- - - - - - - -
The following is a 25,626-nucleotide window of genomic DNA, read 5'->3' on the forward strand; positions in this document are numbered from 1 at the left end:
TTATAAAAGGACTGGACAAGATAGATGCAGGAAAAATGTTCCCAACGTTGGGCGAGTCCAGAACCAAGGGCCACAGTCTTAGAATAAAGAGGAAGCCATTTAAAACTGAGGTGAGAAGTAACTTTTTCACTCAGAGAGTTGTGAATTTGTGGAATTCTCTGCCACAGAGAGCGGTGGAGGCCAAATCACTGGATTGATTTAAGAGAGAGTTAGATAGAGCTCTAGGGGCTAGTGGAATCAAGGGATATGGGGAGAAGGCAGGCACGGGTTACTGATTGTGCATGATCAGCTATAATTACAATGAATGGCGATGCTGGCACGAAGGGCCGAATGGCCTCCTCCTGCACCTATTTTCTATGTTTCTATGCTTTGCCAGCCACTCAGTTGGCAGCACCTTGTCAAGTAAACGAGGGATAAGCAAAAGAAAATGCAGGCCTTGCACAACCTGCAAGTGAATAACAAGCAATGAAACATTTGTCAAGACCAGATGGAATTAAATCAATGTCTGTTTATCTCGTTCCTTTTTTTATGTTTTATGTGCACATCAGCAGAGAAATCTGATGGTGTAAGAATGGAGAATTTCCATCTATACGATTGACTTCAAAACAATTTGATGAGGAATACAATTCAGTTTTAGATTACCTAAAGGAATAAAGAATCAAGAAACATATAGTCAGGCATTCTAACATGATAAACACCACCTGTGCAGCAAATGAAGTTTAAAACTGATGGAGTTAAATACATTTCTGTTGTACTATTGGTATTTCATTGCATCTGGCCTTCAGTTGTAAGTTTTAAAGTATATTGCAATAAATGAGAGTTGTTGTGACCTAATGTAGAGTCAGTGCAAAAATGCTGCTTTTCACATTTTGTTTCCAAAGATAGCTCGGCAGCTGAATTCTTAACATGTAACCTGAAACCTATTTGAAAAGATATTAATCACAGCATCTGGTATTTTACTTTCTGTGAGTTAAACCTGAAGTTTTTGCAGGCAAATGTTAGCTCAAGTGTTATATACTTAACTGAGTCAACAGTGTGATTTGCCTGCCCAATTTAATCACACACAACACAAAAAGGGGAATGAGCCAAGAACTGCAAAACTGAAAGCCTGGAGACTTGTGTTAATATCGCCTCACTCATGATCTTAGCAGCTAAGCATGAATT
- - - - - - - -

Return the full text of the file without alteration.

The following is a 25,626-nucleotide window of genomic DNA, read 5'->3' on the forward strand; positions in this document are numbered from 1 at the left end:
TTATAAAAGGACTGGACAAGATAGATGCAGGAAAAATGTTCCCAACGTTGGGCGAGTCCAGAACCAAGGGCCACAGTCTTAGAATAAAGAGGAAGCCATTTAAAACTGAGGTGAGAAGTAACTTTTTCACTCAGAGAGTTGTGAATTTGTGGAATTCTCTGCCACAGAGAGCGGTGGAGGCCAAATCACTGGATTGATTTAAGAGAGAGTTAGATAGAGCTCTAGGGGCTAGTGGAATCAAGGGATATGGGGAGAAGGCAGGCACGGGTTACTGATTGTGCATGATCAGCTATAATTACAATGAATGGCGATGCTGGCACGAAGGGCCGAATGGCCTCCTCCTGCACCTATTTTCTATGTTTCTATGCTTTGCCAGCCACTCAGTTGGCAGCACCTTGTCAAGTAAACGAGGGATAAGCAAAAGAAAATGCAGGCCTTGCACAACCTGCAAGTGAATAACAAGCAATGAAACATTTGTCAAGACCAGATGGAATTAAATCAATGTCTGTTTATCTCGTTCCTTTTTTTATGTTTTATGTGCACATCAGCAGAGAAATCTGATGGTGTAAGAATGGAGAATTTCCATCTATACGATTGACTTCAAAACAATTTGATGAGGAATACAATTCAGTTTTAGATTACCTAAAGGAATAAAGAATCAAGAAACATATAGTCAGGCATTCTAACATGATAAACACCACCTGTGCAGCAAATGAAGTTTAAAACTGATGGAGTTAAATACATTTCTGTTGTACTATTGGTATTTCATTGCATCTGGCCTTCAGTTGTAAGTTTTAAAGTATATTGCAATAAATGAGAGTTGTTGTGACCTAATGTAGAGTCAGTGCAAAAATGCTGCTTTTCACATTTTGTTTCCAAAGATAGCTCGGCAGCTGAATTCTTAACATGTAACCTGAAACCTATTTGAAAAGATATTAATCACAGCATCTGGTATTTTACTTTCTGTGAGTTAAACCTGAAGTTTTTGCAGGCAAATGTTAGCTCAAGTGTTATATACTTAACTGAGTCAACAGTGTGATTTGCCTGCCCAATTTAATCACACACAACACAAAAAGGGGAATGAGCCAAGAACTGCAAAACTGAAAGCCTGGAGACTTGTGTTAATATCGCCTCACTCATGATCTTAGCAGCTAAGCATGAATT